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Representing functions as power series

  • #1
10
0

Homework Statement


I have this function [itex]f(x) = \frac{6}{1+49x^2}[/itex], and i suppose to represent this function as a power series [itex]\displaystyle f(x) = \sum_{n=0}^\infty c_n x^n[/itex]. Then i need to find the first few coefficients in the power series.

Homework Equations




The Attempt at a Solution


After attempting to find a solution to this problem, i get this series of [itex]\displaystyle f(x) = \sum_{n=0}^\infty 6(-1)^n 49x^{2n}[/itex]
I don't know if that is correct, since the only coefficient that i get correct is [itex]c_0 = 6[/itex], and the rest of the coefficients are wrong. Also, i get [itex]R = 1/7~\text {since a} = 6, \text{r} = 49x^2 \lt 1[/itex]
 

Answers and Replies

  • #2
126
2
you get c0=6 by calculating f(0)

now consider f'(x)=∑cnxn-1 from n=1 to infinity
to get c1 , you can try calculating f'(0) .
similarly , cm where m>1 can be found via higher derivatives of f(x)
 
  • #3
33,158
4,844

Homework Statement


I have this function [itex]f(x) = \frac{6}{1+49x^2}[/itex], and i suppose to represent this function as a power series [itex]\displaystyle f(x) = \sum_{n=0}^\infty c_n x^n[/itex]. Then i need to find the first few coefficients in the power series.

Homework Equations




The Attempt at a Solution


After attempting to find a solution to this problem, i get this series of [itex]\displaystyle f(x) = \sum_{n=0}^\infty 6(-1)^n 49x^{2n}[/itex]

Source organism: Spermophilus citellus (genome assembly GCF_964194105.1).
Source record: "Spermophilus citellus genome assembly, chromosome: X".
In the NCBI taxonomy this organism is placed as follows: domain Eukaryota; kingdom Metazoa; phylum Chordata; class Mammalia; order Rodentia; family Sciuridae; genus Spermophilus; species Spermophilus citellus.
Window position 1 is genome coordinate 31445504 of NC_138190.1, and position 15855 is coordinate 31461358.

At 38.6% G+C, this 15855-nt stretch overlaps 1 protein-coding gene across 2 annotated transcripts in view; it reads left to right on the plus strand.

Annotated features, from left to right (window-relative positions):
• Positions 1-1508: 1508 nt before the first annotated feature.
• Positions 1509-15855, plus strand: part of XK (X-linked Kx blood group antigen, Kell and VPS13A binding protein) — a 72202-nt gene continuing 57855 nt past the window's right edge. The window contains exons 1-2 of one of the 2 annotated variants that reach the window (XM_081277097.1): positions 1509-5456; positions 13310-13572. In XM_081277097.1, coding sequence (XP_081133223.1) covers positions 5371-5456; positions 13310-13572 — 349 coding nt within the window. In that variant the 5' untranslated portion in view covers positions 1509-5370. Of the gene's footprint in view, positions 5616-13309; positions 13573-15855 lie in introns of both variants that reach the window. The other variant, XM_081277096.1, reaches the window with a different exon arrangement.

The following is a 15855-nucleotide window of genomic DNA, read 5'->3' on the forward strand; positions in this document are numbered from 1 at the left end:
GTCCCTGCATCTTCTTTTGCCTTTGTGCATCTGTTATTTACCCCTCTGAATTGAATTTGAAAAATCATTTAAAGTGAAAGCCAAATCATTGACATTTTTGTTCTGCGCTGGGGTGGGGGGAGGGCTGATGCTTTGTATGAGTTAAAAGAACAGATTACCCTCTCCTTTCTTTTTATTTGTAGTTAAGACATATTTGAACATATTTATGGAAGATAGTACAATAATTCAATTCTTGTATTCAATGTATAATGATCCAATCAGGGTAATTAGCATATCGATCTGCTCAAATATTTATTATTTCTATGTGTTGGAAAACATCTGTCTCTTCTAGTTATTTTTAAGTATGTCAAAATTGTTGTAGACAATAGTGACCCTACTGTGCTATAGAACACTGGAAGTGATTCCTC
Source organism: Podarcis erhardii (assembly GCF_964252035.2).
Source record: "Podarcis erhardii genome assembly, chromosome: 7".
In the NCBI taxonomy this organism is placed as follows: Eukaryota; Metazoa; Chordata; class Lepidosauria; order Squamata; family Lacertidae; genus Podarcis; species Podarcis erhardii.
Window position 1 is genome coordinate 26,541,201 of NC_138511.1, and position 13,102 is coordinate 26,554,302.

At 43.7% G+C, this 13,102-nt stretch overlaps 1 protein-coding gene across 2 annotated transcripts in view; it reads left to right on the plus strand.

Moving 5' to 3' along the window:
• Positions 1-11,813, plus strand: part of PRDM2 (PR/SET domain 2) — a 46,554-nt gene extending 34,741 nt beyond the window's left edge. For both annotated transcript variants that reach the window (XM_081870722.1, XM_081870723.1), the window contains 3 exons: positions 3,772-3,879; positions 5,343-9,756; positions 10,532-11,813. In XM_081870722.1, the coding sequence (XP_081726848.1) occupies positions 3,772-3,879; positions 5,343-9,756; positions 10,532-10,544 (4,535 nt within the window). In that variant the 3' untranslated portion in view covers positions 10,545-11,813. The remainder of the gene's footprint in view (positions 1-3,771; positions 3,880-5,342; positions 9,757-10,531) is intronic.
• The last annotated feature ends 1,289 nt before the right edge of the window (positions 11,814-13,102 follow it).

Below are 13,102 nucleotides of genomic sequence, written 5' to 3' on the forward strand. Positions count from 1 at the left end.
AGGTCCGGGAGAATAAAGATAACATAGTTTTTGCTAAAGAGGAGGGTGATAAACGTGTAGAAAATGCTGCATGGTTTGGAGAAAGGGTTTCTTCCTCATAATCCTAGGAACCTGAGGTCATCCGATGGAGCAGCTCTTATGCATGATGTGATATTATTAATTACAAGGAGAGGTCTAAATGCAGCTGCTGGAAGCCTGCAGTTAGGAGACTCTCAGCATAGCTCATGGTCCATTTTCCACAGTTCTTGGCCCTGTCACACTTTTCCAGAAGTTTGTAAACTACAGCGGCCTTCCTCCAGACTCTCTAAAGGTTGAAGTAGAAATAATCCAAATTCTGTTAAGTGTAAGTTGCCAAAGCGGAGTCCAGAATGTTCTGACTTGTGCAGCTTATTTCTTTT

I don't know if that is correct, since the only coefficient that i get correct is [itex]c_0 = 6[/itex], and the rest of the coefficients are wrong. Also, i get [itex]R = 1/7~\text {since a} = 6, \text{r} = 49x^2 \lt 1[/itex]
You don't say how you got your Maclaurin series, but it might be easier to just do long division of 1 + 49x2 into 1 (then multiply that answer by 6). I'm guessing they DON'T want you to do this the long way.
 
  • #4
10
0
You don't say how you got your Maclaurin series, but it might be easier to just do long division of 1 + 49x2 into 1 (then multiply that answer by 6). I'm guessing they DON'T want you to do this the long way.
[itex]\frac{6}{1+49x^2} = \frac{6}{1-(-49x^2)} =
\displaystyle \sum_{n=0}^\infty 6(-1)^n (49x^2)^n =
\displaystyle \sum_{n=0}^\infty 6(-1)^n 49x^{2n}
[/itex]
 
  • #5
126
2
[itex]
\displaystyle \sum_{n=0}^\infty 6(-1)^n (49x^2)^n =
\displaystyle \sum_{n=0}^\infty 6(-1)^n 49x^{2n}
[/itex]
how did you arrive at this ?
 
  • #6
10
0
how did you arrive at this ?
i was just following some examples from the book.
 
  • #7
435
13
if you separate 49 and x^2 you need to distribute the power so, 49^n * x^2n
 
  • #8
10
0
if you separate 49 and x^2 you need to distribute the power so, 49^n * x^2n
Honestly, i don't understand how to solve this problem at all. I spent at least 3 hours in this problem, that i don't know what i'm doing.
 
  • #9
435
13
Basically in power series, you are given a function that looks similar to the formula for the sum of an infinite geometric series
so
a/(1-r), you're trying to go backwards and get the actual series now, so to try to make it look as close as possible to that formula.
so
[itex]\frac{6}{1+49x^2} = \frac{6}{1-(-49x^2)} =
\displaystyle \sum_{n=0}^\infty 6(-1)^n (49x^2)^n =
\displaystyle \sum_{n=0}^\infty 6(-1)^{n} 49^{n}x^{2n}
[/itex]
your a value is 6, and r = -49x^2, other than that what don't you understand?
 
  • #10
10
0
Basically in power series, you are given a function that looks similar to the formula for the sum of an infinite geometric series
so
a/(1-r), you're trying to go backwards and get the actual series now, so to try to make it look as close as possible to that formula.
so
[itex]\frac{6}{1+49x^2} = \frac{6}{1-(-49x^2)} =
\displaystyle \sum_{n=0}^\infty 6(-1)^n (49x^2)^n =
\displaystyle \sum_{n=0}^\infty 6(-1)^{n} 49^{n}x^{2n}
[/itex]
your a value is 6, and r = -49x^2, other than that what don't you understand?
When calculating to find the first 5 coefficients, i get everything wrong except for the first one which = 6.
 
  • #11
435
13

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